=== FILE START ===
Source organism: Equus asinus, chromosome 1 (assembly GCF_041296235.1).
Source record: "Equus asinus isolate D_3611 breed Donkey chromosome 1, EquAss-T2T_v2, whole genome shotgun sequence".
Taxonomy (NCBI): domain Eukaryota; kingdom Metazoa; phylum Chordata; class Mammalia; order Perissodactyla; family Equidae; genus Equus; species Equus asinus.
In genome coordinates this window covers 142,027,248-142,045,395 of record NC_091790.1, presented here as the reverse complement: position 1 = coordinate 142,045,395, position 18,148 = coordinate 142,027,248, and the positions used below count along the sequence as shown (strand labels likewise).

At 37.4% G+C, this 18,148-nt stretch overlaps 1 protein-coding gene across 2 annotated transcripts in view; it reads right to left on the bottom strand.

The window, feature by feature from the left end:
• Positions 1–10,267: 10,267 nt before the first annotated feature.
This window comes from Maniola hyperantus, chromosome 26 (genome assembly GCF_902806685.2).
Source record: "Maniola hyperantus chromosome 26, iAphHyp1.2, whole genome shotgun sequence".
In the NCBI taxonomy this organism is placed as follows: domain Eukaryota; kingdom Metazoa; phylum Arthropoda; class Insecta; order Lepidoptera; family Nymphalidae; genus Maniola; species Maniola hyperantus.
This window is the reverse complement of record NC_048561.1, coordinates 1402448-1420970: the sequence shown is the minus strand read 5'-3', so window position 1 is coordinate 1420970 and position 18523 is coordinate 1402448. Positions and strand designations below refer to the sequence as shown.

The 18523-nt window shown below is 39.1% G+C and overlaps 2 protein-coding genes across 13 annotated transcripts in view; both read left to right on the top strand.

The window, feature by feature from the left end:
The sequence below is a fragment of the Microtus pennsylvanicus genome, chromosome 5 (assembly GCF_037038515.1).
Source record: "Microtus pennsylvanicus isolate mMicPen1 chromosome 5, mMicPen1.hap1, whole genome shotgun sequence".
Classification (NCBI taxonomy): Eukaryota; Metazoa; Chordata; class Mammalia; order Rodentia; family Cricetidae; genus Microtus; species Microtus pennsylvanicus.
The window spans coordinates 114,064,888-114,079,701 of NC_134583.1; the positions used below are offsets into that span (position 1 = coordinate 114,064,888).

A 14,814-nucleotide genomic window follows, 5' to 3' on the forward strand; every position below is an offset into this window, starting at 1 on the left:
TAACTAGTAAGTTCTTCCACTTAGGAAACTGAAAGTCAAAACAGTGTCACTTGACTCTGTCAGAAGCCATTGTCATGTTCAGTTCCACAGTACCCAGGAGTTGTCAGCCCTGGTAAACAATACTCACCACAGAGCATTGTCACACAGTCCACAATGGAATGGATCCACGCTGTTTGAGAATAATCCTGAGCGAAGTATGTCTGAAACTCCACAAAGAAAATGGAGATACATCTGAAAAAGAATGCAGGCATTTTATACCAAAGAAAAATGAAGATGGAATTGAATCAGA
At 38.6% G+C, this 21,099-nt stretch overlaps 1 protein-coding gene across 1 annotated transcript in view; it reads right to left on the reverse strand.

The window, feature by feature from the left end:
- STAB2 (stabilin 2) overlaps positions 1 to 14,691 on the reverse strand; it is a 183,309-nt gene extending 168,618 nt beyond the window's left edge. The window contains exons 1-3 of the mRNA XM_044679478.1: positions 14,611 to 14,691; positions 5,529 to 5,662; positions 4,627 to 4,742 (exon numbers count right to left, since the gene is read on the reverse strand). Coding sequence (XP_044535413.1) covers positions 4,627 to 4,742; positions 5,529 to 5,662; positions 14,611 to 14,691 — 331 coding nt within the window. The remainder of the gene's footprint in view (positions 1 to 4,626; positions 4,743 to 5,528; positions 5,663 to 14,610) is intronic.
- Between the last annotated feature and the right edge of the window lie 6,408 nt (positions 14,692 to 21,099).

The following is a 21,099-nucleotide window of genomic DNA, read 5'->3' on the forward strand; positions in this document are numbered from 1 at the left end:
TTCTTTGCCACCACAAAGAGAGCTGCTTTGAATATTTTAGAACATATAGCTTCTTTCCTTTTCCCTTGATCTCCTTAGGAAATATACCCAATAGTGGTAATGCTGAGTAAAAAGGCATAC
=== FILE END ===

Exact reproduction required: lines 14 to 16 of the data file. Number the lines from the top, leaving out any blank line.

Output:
The sequence below is a fragment of the Microtus pennsylvanicus genome, chromosome 5 (assembly GCF_037038515.1).
Source record: "Microtus pennsylvanicus isolate mMicPen1 chromosome 5, mMicPen1.hap1, whole genome shotgun sequence".
Classification (NCBI taxonomy): Eukaryota; Metazoa; Chordata; class Mammalia; order Rodentia; family Cricetidae; genus Microtus; species Microtus pennsylvanicus.